I realized a change in attitude toward hills when I hiked the Appalachian Trail. That's very hilly terrain, and equivalent to climbing Mt Everest from sea level six times in a bit over three months (minus the altitude difficulties of course). Toward the end of that hike, I realized the hills no longer bothered me in the least. It wasn't that I enjoyed the summits any more, and didn't actually enjoy the climbs, it was just a subtle shift in the way I saw walking up hill--it was just something I did, a part of every day. After that hike, I felt the same on the bike. I cycled the Northern Tier route across the US, which starts and ends in mountainous terrain, and the hill climbing never bothered me a bit.

There's a saying I heard long ago, that rookie cyclists complain about the hills, while experienced cyclists complain about the wind. That's certainly not universally true, as Machka (a frequent poster here) can attest.

All that said, I think one of the worst-case scenarios on a bike is climbing a long grade, in the sun, with a tail wind going your speed. That feels like sitting in an oven and there's just no way to enjoy that!
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Old 09-03-14, 07:40 AM
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i think long climbs are much more exciting and memorable if you don't know where you are or how long the climb is.
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Old 09-03-14, 07:47 AM
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Originally Posted by Lone
i think long climbs are much more exciting and memorable if you don't know where you are or how long the climb is.
whatever floats yer boat, I'm in the opposite camp.
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Old 09-03-14, 07:54 AM
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Mr Chou, as mentioned, the key thing is having the right gearing for the total weight of your bike and the steepness of the hills you are going up. When you have proper gearing, it really just comes down to getting on with it and finding a gear that allows you to put out a level of effort that you can maintain for a long time (specifically with really long hills)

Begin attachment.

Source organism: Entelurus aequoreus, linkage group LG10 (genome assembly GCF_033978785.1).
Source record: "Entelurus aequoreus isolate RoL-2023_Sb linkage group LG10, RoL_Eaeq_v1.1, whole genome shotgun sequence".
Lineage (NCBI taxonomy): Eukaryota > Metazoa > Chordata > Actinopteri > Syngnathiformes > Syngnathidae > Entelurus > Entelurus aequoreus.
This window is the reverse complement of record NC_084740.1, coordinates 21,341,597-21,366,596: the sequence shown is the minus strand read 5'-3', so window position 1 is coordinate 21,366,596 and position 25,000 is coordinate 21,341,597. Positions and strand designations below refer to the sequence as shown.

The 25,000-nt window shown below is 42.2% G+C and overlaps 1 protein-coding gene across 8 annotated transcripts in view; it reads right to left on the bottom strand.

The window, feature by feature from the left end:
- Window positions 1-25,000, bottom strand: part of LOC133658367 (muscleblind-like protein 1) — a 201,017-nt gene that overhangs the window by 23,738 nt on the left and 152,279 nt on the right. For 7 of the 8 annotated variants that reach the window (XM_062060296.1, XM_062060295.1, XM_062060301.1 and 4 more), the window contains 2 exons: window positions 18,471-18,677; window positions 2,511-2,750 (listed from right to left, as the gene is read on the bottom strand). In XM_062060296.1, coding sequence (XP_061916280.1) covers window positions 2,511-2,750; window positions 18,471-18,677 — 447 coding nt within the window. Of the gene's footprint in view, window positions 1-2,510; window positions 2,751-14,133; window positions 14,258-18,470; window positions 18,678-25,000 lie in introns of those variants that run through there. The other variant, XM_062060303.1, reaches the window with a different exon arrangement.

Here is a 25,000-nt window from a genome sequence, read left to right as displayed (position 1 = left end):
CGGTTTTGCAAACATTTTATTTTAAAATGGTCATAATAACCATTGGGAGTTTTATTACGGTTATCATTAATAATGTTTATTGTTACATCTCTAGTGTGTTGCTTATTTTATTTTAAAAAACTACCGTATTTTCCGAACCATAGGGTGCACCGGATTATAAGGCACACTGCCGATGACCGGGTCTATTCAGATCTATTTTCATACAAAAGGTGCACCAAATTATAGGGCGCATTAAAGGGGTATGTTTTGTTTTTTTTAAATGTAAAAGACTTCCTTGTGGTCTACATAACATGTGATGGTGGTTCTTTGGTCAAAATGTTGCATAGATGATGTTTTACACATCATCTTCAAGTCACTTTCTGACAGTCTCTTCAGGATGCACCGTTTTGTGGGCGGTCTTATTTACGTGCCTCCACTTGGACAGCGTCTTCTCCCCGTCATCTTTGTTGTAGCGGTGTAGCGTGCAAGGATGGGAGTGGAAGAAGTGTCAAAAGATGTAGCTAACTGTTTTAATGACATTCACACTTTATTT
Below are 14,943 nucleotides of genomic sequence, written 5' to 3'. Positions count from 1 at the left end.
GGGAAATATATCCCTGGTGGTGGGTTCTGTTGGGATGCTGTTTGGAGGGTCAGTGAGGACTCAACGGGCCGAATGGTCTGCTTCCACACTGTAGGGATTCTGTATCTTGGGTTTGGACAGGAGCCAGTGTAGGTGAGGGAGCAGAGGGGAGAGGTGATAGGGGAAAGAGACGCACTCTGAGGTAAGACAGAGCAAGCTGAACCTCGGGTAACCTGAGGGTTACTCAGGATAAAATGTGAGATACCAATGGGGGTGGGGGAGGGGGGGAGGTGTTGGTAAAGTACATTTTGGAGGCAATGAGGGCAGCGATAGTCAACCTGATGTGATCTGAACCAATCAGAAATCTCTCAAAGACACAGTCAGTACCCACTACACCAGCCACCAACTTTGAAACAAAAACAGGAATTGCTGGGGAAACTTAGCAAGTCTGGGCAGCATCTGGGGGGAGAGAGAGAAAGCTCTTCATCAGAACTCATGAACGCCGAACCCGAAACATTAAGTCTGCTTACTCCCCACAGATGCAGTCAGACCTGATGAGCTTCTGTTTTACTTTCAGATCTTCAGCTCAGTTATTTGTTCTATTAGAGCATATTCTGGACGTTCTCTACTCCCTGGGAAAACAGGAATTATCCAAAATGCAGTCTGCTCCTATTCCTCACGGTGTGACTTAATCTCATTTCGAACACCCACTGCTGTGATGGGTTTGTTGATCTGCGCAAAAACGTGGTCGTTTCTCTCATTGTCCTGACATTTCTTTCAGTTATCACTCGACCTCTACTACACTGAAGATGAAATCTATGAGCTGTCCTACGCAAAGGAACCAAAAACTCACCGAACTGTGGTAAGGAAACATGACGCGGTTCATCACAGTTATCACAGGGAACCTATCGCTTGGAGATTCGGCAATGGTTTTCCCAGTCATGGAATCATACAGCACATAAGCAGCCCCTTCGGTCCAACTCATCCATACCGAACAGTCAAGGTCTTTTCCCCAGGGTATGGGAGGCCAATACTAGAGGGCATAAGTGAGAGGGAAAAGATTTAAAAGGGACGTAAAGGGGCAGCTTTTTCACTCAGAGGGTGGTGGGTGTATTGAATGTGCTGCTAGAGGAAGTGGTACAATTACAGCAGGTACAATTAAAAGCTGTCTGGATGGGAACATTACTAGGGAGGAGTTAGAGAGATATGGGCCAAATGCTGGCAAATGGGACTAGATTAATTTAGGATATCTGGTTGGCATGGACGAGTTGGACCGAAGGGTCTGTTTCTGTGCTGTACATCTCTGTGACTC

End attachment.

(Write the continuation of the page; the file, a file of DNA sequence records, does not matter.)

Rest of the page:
I've toured a fair amount in mountainous terrain, and whether someone is climbing on a 18lb bike or a 75lb bike, the bottom line is : There will always be another hill.

Find a cadence, power output and (hopefully) the right gear and persevere, in a while you'll be at the top, but then it always comes back to --"there will always be another hill".
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Old 09-03-14, 12:39 PM
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Low gearing and training are a good idea but mostly you have to be motivated to want to do a tour. Keep in mind, doing a bicycle tour is one of the most elective choices you have in life: nobody expects nor requires you to do to a tour.
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Old 09-03-14, 01:08 PM
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my default Low gear is 2 feet, the British even call them 'Push-Bikes' , to separate them from Motor-Bikes..
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Old 09-03-14, 01:18 PM
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I like climbing, in much the same spirit as lots of people like flagellation.